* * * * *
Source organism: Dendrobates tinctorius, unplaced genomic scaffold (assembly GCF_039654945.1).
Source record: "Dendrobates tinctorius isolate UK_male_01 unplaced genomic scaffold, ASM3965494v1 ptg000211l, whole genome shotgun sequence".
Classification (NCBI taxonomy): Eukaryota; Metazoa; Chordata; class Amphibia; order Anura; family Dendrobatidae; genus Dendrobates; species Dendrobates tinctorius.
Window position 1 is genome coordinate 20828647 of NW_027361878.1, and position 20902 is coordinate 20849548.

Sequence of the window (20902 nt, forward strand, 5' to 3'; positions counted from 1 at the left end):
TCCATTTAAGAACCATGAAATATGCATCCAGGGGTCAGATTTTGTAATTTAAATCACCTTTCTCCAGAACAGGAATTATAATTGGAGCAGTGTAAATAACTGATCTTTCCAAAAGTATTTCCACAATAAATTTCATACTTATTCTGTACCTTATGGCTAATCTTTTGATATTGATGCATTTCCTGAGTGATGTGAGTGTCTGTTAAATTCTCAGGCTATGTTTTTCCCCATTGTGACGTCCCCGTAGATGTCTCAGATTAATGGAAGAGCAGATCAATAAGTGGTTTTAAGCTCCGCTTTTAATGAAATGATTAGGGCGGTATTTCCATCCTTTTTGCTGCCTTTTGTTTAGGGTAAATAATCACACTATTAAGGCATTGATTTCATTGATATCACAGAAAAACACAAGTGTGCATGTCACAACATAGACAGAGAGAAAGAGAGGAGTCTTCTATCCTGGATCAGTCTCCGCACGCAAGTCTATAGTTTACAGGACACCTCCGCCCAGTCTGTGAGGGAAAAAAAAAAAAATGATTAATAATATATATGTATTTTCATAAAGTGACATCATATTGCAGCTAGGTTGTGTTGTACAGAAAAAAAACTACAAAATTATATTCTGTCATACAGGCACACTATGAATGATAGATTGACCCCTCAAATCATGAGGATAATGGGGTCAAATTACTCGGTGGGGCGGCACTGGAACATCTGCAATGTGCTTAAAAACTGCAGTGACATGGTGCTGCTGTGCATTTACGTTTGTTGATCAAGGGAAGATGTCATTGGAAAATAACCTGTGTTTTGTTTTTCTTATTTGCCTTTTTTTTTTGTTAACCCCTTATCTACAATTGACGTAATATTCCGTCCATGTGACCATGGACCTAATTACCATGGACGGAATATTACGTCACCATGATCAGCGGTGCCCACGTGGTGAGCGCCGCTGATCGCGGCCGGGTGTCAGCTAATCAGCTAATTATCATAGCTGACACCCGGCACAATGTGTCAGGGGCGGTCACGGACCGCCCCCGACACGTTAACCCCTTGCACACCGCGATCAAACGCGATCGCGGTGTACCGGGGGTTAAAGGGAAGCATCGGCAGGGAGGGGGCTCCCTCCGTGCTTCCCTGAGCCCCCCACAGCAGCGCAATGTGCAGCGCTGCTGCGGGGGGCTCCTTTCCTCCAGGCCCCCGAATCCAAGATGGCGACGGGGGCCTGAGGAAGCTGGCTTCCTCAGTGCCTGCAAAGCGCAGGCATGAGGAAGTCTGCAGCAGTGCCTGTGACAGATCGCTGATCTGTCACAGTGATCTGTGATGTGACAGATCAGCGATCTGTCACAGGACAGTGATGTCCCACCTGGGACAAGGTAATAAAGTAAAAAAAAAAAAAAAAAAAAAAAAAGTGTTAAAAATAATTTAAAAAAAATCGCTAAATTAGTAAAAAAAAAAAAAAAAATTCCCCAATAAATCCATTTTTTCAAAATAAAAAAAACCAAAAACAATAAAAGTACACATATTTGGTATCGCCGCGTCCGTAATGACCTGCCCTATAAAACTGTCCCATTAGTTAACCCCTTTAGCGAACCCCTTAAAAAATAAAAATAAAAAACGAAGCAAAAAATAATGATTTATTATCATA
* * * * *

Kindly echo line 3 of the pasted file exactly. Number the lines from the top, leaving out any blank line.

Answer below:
Classification (NCBI taxonomy): Eukaryota; Metazoa; Chordata; class Amphibia; order Anura; family Dendrobatidae; genus Dendrobates; species Dendrobates tinctorius.